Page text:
An incredible beautiful black Hongqi CA771 sedan, Spotted in China at a car repair shop in Shunyi District, with many thanks to reader Maxi for showing me the way. It is very rare to meet a Hongqi in the wild like this. Most are now locked up in museums and private collections.
The headlights are a work of art with ‘vents’ around the light. The two lowest vents are heart shaped. Flag pole on the left indicates this was once an official government car.
The Hongqi CA771 is a short-wheelbase variant of the more famous Hongqi CA770 state limousine. It has only two rows of seats where the CA770 has three. It is 65 centimeter shorter than the CA770, but still a huge car with a length of 5330 and a wheelbase of 3070.
The CA771 was built from 1967 until 1971. It was intended to be a more affordable Hongqi for lower-level government entities and state owned companies. In those days there was virtually no private car ownership. Sadly the CA771 did not become the success Hongqi had hoped for, only 129 cars were made in the four years of production. Earlier on we met one in museums in Beijing and in Dalian.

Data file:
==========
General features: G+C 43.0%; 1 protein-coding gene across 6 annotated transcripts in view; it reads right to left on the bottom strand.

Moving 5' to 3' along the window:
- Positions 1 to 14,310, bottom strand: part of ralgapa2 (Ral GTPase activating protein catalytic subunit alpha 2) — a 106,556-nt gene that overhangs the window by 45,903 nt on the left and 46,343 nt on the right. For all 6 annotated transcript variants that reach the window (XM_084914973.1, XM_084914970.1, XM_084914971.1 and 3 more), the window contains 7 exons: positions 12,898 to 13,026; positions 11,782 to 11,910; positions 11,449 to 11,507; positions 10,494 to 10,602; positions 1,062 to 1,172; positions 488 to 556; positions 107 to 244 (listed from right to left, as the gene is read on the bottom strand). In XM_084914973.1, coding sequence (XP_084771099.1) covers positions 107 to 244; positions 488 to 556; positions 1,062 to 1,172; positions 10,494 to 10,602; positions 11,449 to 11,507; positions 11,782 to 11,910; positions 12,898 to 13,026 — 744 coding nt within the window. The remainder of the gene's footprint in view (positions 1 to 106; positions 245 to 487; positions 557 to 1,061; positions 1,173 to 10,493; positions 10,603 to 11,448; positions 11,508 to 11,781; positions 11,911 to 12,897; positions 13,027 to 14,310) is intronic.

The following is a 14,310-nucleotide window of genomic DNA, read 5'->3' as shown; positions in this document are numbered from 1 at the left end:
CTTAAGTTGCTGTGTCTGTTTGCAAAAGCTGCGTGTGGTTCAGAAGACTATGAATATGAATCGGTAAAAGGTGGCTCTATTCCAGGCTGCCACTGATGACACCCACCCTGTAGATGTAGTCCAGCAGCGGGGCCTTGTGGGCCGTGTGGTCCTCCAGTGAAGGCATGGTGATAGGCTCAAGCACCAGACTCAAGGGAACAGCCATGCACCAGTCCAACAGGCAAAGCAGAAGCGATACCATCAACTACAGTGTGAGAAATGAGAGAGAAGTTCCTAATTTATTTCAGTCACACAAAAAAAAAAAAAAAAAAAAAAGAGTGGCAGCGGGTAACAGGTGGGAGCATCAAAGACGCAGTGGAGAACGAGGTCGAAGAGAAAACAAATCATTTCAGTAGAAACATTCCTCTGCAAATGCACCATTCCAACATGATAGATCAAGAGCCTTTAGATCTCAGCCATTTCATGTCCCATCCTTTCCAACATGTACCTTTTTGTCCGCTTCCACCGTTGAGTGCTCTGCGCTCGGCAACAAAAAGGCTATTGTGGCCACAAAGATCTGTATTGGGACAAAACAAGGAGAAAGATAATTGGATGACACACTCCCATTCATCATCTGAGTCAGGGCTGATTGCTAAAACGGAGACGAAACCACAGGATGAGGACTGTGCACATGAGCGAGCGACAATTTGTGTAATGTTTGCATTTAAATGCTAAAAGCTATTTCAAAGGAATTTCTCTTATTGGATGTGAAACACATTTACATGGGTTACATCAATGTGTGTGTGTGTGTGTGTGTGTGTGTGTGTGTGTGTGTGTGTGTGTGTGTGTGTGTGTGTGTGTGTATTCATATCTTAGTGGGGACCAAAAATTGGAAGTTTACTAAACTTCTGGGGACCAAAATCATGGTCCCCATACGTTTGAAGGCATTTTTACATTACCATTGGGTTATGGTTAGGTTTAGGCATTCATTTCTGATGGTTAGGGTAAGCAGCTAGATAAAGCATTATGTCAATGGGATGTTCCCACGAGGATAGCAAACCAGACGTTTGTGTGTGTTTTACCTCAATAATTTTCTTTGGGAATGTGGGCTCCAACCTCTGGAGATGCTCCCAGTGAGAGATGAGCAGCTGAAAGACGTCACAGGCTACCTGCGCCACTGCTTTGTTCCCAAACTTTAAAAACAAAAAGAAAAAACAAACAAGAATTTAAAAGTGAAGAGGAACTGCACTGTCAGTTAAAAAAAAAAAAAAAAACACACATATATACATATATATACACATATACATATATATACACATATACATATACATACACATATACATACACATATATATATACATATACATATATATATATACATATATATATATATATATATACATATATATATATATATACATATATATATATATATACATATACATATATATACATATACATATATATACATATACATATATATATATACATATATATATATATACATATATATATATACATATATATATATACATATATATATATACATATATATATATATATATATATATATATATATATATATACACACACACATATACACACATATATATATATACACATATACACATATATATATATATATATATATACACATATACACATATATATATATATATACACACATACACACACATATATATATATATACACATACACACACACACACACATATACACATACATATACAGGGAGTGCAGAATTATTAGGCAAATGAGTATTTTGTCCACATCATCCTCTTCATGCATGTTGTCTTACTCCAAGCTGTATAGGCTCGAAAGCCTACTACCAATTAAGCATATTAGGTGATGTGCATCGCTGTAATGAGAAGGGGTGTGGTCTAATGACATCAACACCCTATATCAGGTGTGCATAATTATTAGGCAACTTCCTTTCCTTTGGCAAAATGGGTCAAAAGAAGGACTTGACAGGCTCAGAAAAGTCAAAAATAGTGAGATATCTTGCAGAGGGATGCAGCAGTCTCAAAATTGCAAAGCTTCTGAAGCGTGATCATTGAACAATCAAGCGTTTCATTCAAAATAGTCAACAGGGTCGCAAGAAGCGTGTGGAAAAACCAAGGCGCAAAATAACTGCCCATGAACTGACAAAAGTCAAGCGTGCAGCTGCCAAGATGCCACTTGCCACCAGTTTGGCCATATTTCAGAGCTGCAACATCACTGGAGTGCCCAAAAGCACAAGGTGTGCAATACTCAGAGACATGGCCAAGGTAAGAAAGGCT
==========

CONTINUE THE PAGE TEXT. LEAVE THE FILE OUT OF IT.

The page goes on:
Power comes from a massive Chrysler-derived 5.6 liter V8 with an output of 215hp, mated to a two-speed (!) automatic gearbox. Top speed for the CA771 was stated as 165 kilometer per hour.
The Hongqi (‘Red Flag’) hood ornament. The red part is made out of a very hard plastic, the frame is made of metal.
The hood ornament seen from above.
The three flag-badge on the front fender is a masterful work of art. The flags stand for: Socialist Construction, Great Leap Forward, and Peoples Commune, the three main government programs at the time. The frame is made of metal and the red flags of plastic.
Most Hongqi’s had white fog lights, but some had yellow ones. Grille shaped like a waterfall.
Original factory white wall tires are getting a bit old.
The entire body was in perfect shape. No dents or busts, no rot or rust. Note the thick chrome edge around the rear window! No plastics here like all cars have today, this shiny stuff is the real metal thing.
The front-door handle.
The interior was in dire need of a lot of work and love. The front bench had only the seats left, and the rear bench was a mess. The door panels were all loose and broken. Happily, the wood on doors and dash appeared to be in good shape.
Large steering wheel with a thin rim. The shiny second rim doubles as the pull-to-front horn. Gear lever mounted on the right of the steering column.
The massive rear end with loads and loads of chrome.
The incredible Hongqi badge on the boot lid.
The four chrome bars on each side of the license plate area.
Taillights shaped like classic Chinese lanterns, naturally with another thick chrome frame around.
The spirit of the CA771 lives on until today with the Hongqi L5, the short-wheelbase version of the Hongqi L9 state limousine.
A majestic monument of Chinese automotive history. May her interior be fixed!